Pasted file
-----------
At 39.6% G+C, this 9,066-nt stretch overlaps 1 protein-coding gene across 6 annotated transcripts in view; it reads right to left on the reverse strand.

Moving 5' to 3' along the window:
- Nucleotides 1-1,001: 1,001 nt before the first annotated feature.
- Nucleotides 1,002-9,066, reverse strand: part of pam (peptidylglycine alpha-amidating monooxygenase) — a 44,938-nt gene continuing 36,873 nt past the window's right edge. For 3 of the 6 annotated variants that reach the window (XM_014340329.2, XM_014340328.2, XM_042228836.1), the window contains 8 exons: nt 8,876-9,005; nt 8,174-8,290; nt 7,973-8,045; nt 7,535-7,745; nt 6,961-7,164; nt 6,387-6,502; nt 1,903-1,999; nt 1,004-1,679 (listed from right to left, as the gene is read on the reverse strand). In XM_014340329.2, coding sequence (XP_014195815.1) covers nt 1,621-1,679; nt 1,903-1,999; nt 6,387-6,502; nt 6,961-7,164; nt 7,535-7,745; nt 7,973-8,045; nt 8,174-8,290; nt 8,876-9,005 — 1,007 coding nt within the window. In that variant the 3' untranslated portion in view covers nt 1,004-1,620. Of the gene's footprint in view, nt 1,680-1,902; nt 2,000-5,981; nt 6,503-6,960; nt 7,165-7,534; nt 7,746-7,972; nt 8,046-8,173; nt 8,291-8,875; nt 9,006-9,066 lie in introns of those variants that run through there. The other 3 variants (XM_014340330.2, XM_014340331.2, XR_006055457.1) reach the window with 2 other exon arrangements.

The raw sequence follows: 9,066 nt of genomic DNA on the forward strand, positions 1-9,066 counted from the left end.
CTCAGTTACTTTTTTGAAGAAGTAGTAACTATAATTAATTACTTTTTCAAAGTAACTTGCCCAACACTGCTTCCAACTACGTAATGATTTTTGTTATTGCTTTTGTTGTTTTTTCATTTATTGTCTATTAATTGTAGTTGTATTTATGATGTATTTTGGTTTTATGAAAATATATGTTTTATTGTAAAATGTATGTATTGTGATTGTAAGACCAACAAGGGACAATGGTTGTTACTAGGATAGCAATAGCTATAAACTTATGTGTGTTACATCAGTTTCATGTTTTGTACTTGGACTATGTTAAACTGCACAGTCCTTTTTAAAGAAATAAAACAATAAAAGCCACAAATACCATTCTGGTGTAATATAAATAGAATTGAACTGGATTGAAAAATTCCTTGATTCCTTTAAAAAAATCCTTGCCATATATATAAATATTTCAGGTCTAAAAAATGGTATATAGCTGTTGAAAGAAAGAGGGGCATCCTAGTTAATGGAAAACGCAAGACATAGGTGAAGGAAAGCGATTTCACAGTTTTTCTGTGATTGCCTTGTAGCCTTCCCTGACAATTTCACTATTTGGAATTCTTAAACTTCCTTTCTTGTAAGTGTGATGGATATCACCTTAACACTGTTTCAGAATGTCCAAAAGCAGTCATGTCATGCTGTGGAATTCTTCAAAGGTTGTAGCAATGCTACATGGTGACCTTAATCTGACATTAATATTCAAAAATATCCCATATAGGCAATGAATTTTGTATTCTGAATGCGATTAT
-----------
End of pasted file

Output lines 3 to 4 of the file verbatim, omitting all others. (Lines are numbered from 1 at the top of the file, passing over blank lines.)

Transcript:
- Nucleotides 1-1,001: 1,001 nt before the first annotated feature.
- Nucleotides 1,002-9,066, reverse strand: part of pam (peptidylglycine alpha-amidating monooxygenase) — a 44,938-nt gene continuing 36,873 nt past the window's right edge. For 3 of the 6 annotated variants that reach the window (XM_014340329.2, XM_014340328.2, XM_042228836.1), the window contains 8 exons: nt 8,876-9,005; nt 8,174-8,290; nt 7,973-8,045; nt 7,535-7,745; nt 6,961-7,164; nt 6,387-6,502; nt 1,903-1,999; nt 1,004-1,679 (listed from right to left, as the gene is read on the reverse strand). In XM_014340329.2, coding sequence (XP_014195815.1) covers nt 1,621-1,679; nt 1,903-1,999; nt 6,387-6,502; nt 6,961-7,164; nt 7,535-7,745; nt 7,973-8,045; nt 8,174-8,290; nt 8,876-9,005 — 1,007 coding nt within the window. In that variant the 3' untranslated portion in view covers nt 1,004-1,620. Of the gene's footprint in view, nt 1,680-1,902; nt 2,000-5,981; nt 6,503-6,960; nt 7,165-7,534; nt 7,746-7,972; nt 8,046-8,173; nt 8,291-8,875; nt 9,006-9,066 lie in introns of those variants that run through there. The other 3 variants (XM_014340330.2, XM_014340331.2, XR_006055457.1) reach the window with 2 other exon arrangements.